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Check FCRA Compliance Off Your List


When running a credit report on a new applicant, you must ensure Fair Credit Reporting Act (FCRA) compliance before accessing, using and sharing the collected data. The Coronavirus Aid, Relief, and Economic Security (CARES) Act has impacted credit reporting under the FCRA, as has new guidance from the Consumer Financial Protection Bureau (CFPB). Recent updates include:

  • The CARES Act amended the FCRA to require furnishers who agree to an “accommodation,”1 to report the account as current, although it is permitted to continue to report the account as delinquent if the account was delinquent before the accommodation was made.
  • Although not legally obligated, data furnishers should continue furnishing information to the credit reporting agencies (CRAs) during the COVID-19 crisis, and make sure that information reported is complete and accurate.

Below is a brief FCRA-related compliance overview2 covering various FCRA requirements3 when requesting and using consumer credit reports for an extension of credit permissible purpose. For more information regarding your responsibilities under the FCRA as a user of consumer reports, please consult your Legal Counsel and the Notice to Users of Consumer Reports: Obligations of Users Under the FCRA handbook located on our website.

Before obtaining a consumer report you have…

 Reviewed your federal and state regulations and laws related to consumer reports, scores, decisions, etc.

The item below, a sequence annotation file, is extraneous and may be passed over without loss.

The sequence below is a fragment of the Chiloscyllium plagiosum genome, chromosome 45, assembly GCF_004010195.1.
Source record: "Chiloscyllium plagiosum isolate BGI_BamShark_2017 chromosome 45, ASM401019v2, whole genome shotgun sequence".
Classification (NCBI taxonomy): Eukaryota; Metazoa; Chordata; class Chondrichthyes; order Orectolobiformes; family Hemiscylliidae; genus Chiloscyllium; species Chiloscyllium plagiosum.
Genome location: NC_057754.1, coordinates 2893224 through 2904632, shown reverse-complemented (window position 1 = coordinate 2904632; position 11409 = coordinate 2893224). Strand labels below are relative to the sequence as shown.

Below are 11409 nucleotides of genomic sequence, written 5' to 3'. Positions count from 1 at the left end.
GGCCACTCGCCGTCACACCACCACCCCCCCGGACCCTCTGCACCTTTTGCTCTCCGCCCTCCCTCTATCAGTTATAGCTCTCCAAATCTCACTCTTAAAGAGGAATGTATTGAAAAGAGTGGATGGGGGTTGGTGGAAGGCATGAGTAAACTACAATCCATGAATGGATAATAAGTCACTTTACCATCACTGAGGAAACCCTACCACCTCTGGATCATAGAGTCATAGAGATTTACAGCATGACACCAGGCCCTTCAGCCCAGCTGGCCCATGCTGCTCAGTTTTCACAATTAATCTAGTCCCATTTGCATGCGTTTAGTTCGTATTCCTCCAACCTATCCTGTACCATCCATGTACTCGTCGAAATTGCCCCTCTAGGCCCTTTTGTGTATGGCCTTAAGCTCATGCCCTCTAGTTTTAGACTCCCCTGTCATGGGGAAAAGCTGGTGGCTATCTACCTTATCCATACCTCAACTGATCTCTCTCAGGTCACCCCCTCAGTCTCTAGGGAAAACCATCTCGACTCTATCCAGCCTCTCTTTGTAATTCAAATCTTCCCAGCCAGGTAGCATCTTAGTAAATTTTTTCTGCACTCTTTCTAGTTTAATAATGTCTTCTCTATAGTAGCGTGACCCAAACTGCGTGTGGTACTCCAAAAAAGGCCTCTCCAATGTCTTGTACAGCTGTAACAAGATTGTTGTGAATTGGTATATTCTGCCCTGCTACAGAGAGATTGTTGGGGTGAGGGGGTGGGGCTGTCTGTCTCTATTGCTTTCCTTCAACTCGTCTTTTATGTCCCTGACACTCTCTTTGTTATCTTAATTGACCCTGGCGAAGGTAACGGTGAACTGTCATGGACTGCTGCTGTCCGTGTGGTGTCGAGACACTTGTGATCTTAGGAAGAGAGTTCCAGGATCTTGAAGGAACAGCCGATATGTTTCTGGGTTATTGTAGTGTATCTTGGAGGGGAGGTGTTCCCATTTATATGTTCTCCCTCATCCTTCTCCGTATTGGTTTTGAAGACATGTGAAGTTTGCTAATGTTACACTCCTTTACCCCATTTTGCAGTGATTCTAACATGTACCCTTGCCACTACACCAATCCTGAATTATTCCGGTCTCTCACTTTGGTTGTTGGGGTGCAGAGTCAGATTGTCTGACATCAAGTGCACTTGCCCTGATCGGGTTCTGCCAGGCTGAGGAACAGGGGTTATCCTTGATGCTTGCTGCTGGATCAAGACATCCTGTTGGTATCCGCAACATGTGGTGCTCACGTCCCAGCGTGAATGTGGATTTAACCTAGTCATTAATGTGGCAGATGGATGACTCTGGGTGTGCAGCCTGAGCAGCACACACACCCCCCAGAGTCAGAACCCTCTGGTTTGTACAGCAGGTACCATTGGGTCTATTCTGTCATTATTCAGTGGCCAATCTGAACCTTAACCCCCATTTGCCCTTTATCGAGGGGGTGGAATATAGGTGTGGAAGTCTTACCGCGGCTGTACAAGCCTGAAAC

Made sure you have a valid permissible purpose for pulling the consumer report.
 Certified compliance to the CRA from which you are getting the consumer report. You have certified that you complied with all the federal and state requirements.

After you take an adverse action based on a consumer report you…

Provide the consumer with an oral, written or electronic notice of the adverse action.
Provide written or electronic disclosure of the numerical credit score used to take the adverse action, or when providing a “risk-based pricing” notice.
Provide the consumer with an oral, written or electronic notice, which includes the below information:

 Name, address and telephone number of CRA that supplied the report, if nationwide. A statement that the CRA did not make the adverse decision and therefore can’t explain why the decision was made.
 Notice of the consumer’s right to a free copy of their report from the CRA, if requested within 60 days.
 Notice of the consumer’s right to dispute with the CRA the accuracy or completeness of any information in a consumer report provided by the CRA.
Provide the consumer with a “risk-based pricing” notice if credit was granted but on less favorable terms based on information in their consumer report.

We understand how challenging it is to understand and meet all your obligations as a data furnisher – we’re here to make it a little easier. Click below to speak with a representative and gain more insight on how the CARES Act impacts FCRA reporting.

Download overview Speak with a representative

1An “accommodation” is defined as “an agreement to defer one or more payments, make a partial payment, forbear any delinquent amounts, modify a loan or contract, or any other assistance or relief” granted to a consumer affected by COVID-19 during the covered period.

2This FCRA overview is not legal guidance and does not enumerate all your requirements under the FCRA as a user of consumer reports. Additionally, this FCRA Overview is not intended to provide legal advice or counsel you regarding your obligations under the FCRA or any other federal or state law or regulation. Should you have any questions about your institution’s specific obligations under the FCRA or any other federal or state law or regulation, you should consult with your Legal Counsel.

3This FCRA overview is intended to be used solely by financial service providers when extending credit to consumers and does not include all FCRA regulatory obligations.

You are responsible for regulatory compliance when requesting and using consumer reports, which includes adhering to all applicable federal and state statutes and regulations and ensuring that you have the correct policies and procedures in place.